Cashpor and Sanghamithra to have NBFC-MFI license owing to RBI's new microfinance guidelines

Cashpor Micro Credit, a prominent microfinance lender, and Sanghamithra Rural Financial Services will have to get an NBFC-MFI licence under the Reserve Bank of India’s revised rules for micro-lenders with over Rs 100 crore in assets.

These are not-for-profit companies registered under Section 8 of the Companies Act, 2013. The RBI has withdrawn tax exemptions for such lenders and told them to register themselves as NBFC-MFIs within three months and align their business policies with the revised definition of microfinance loans.

Cashpor is the biggest among Section 8 companies with Rs 3,591 crore of assets under management (AUM) at the end of December 2021, according to data shared by industry association Sa-Dhan.

"As per our interpretation of the (RBI) circular, we can apply for registration under the category of NBFC-MFI without being required to convert from not-for-profit MFI to for-profit MFI. Hence, we will continue to work as a not-for-profit section 8 company registered with RBI under the category of NBFC-MFI," said Mukul Jaiswal, managing director at Cashpor.

“The transformation into NBFC-MFI would help these lenders raise funds at a lower cost,” the association's executive director P Satish told ET.

Shri Kshethra Dharmasthala Rural Development Project (SKDRDP) is the country’s largest MFI with assets under management (AUM) nearing Rs 16,000 crore. But it being a trust, the new RBI regulation will not apply to it, according to people tracking the sector.

There are some 28 not-for-profit companies engaged in microfinance, of which 80 percent have AUM less than Rs 20 crore, data from Sa-Dhan showed. Madhya Pradesh’s Samhita Community Development Services has an AUM of Rs 128 crore, while its own portfolio is just about Rs 8 crore, and therefore RBI’s new rule will not affect it.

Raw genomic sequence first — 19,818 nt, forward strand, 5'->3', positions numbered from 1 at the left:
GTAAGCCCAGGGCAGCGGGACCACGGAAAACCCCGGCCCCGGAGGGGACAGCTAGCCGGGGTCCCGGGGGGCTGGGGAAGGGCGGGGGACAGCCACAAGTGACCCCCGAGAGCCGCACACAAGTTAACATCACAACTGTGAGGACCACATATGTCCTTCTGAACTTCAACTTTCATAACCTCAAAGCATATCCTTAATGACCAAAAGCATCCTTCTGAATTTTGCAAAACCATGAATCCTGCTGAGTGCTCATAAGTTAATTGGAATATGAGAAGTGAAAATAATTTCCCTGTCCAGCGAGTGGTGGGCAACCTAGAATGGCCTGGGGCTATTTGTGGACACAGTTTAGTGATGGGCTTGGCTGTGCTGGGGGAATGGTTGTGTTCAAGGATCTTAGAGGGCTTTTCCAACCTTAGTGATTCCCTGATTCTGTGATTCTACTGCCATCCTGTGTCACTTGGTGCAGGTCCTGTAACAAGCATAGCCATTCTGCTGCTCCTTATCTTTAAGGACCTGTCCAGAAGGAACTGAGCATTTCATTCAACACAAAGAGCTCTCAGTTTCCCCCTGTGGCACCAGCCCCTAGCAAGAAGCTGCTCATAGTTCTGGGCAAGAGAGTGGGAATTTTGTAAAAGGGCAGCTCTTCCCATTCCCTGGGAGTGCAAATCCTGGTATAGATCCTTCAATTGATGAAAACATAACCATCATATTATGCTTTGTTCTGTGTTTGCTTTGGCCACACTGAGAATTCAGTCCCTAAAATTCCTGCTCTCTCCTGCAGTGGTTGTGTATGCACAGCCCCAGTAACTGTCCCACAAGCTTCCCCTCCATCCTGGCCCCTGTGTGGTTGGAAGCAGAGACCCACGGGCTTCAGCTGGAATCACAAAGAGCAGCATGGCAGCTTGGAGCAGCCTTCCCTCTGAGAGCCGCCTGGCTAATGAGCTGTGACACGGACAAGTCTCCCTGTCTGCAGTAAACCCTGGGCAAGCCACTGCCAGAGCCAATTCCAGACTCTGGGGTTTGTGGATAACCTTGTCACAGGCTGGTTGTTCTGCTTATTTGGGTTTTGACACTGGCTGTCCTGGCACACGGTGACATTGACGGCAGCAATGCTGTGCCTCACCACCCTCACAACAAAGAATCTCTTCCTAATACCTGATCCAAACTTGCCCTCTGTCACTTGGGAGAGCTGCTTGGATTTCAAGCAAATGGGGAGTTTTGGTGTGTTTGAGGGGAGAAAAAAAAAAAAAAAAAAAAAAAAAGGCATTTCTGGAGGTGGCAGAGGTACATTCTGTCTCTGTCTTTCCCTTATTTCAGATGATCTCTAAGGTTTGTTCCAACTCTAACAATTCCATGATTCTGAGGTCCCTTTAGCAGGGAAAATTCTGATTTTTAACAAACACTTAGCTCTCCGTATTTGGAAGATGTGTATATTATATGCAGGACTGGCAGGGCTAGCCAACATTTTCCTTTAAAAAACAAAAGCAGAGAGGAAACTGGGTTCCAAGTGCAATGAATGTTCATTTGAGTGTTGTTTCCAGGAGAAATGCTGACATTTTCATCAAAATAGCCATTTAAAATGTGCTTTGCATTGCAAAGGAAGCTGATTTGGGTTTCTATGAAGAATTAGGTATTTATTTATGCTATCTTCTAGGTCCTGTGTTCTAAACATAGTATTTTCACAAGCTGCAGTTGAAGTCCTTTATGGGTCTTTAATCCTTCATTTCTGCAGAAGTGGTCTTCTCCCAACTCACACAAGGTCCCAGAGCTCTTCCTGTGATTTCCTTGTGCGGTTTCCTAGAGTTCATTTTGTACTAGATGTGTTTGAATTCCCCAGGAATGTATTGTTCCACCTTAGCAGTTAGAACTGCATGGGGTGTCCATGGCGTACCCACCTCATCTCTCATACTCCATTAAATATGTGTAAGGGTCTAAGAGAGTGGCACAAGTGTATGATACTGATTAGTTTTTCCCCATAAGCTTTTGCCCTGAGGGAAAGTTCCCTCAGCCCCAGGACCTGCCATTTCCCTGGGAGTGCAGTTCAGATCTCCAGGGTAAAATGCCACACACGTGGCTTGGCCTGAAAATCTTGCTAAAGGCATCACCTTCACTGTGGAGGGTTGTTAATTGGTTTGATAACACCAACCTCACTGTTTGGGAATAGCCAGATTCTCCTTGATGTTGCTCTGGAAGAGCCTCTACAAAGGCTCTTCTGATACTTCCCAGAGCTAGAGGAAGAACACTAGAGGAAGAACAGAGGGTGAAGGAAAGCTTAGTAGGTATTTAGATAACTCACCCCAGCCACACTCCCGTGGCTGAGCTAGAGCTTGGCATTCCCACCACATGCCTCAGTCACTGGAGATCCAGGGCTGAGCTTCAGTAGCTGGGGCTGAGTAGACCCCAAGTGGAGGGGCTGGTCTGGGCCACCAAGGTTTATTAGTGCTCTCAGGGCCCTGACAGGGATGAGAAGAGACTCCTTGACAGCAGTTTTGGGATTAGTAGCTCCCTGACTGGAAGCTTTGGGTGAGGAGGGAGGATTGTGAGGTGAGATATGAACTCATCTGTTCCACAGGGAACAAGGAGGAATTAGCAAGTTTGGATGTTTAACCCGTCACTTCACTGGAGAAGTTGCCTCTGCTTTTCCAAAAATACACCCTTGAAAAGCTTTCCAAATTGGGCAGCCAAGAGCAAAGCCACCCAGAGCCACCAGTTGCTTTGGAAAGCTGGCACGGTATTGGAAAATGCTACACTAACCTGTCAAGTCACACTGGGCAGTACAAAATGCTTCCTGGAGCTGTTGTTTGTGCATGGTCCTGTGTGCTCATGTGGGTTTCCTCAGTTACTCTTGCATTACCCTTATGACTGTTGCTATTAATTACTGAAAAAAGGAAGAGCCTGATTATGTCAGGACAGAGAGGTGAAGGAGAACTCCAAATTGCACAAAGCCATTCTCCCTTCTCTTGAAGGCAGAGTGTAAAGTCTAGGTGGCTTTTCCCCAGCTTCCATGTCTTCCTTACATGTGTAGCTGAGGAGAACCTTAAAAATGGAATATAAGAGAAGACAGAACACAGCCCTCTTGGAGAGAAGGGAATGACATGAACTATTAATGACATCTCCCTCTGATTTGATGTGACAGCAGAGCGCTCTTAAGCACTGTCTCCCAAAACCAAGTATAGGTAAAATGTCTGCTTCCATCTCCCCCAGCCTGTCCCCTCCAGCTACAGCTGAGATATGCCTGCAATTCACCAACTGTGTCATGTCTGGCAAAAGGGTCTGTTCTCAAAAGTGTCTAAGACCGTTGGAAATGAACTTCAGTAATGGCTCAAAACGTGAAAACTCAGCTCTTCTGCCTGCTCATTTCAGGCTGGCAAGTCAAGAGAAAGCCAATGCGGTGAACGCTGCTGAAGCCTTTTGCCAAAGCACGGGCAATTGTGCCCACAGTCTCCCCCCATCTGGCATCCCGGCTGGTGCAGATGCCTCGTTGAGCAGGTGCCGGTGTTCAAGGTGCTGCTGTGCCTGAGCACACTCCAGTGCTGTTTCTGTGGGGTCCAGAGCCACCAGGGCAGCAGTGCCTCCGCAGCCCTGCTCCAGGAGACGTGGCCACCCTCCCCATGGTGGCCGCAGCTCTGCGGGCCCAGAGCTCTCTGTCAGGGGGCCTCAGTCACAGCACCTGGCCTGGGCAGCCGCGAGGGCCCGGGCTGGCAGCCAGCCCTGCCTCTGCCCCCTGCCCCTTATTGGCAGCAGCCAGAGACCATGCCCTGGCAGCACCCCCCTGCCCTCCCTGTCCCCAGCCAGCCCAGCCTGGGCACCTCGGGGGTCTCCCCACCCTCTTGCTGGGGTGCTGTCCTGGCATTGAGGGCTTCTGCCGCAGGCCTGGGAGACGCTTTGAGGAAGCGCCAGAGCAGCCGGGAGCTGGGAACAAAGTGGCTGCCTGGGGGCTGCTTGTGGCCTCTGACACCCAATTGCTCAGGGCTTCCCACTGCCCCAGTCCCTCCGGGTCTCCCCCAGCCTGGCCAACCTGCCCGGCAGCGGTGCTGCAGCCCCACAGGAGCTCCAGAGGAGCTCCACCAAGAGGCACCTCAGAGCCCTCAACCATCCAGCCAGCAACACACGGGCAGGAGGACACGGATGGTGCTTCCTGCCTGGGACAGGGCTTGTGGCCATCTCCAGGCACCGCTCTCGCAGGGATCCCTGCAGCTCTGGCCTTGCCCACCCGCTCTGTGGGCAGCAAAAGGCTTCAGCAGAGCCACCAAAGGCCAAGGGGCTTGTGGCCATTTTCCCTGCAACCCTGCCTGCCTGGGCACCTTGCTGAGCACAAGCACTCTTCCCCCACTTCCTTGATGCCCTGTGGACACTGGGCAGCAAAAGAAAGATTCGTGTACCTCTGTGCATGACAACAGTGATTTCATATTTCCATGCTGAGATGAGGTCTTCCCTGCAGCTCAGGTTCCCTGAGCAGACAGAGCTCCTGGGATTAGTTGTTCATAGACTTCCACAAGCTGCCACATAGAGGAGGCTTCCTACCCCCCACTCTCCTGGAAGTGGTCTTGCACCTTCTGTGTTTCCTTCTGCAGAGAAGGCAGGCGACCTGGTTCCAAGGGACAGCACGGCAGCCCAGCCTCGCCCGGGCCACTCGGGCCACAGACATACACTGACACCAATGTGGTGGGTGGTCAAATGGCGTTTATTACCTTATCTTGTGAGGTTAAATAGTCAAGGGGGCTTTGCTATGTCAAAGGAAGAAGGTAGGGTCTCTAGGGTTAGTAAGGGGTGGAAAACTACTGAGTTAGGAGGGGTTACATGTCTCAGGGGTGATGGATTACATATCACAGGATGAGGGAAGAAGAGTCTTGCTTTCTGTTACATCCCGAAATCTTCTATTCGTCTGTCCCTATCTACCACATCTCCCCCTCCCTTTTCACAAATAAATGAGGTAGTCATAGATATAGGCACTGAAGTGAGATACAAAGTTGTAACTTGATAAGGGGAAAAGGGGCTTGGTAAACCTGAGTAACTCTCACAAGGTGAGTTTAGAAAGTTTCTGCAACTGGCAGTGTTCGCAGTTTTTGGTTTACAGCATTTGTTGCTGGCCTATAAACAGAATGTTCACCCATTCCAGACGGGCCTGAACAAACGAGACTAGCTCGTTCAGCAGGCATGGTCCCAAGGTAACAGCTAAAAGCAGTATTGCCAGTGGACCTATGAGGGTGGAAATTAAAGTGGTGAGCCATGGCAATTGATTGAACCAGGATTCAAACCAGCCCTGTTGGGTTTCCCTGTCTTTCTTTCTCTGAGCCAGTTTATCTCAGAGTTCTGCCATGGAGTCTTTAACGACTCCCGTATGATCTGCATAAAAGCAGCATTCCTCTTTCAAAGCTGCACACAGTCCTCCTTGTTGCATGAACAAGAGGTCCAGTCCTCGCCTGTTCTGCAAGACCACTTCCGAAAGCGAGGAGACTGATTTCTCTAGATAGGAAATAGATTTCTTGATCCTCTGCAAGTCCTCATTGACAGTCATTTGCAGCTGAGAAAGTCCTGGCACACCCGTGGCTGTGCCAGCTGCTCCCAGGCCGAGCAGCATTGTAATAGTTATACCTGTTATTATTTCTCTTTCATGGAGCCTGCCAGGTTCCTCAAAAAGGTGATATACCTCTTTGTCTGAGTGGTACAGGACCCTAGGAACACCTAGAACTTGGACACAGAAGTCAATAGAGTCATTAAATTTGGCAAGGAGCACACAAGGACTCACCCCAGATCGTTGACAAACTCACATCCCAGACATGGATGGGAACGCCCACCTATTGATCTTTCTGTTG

The RBI said any collateral-free loan to people with annual household income of up to Rs 3 lakh will be classified as microfinance. It also said that monthly repayment obligations of a borrower should not exceed 50% of the monthly household income.

“The NBFC-MFI licence will help to expand and facilitate getting bank loans more easily,” said RD Gadiyappanavar, chief executive of Bengaluru-headquartered Sanghamithra, which had its gross loan portfolio at Rs 182 crore at the end of December 2021.

“We had earlier debated about getting an NBFC-MFI licence, but we remained a Section 8 entity as we did not want to lose our ‘not-for-profit’ identity,” the CEO said. “Now, even if we transform ourselves into an NBFC-MFI following RBI’s direction, we plan to continue with our `not-for-profit’ ideology.”

The RBI has said that companies which don’t comply with the regulations prescribed for NBFC-MFIs must submit a board-approved plan, with a roadmap to meet the prescribed regulations, along with an application for registration.

The RBI’s condition is part of its move to harmonise microfinance regulations for all kinds of lenders, including banks, non-banking finance companies and small finance banks, to be effective from April 1. The central bank has deregulated the lending rates offered by NBFC-MFIs to bring them at par with all other lenders engaged in microfinance.

“RBI has reposed faith in micro-lenders. Now the lenders will have to rise to the confidence shown by the regulator,” Satish said.

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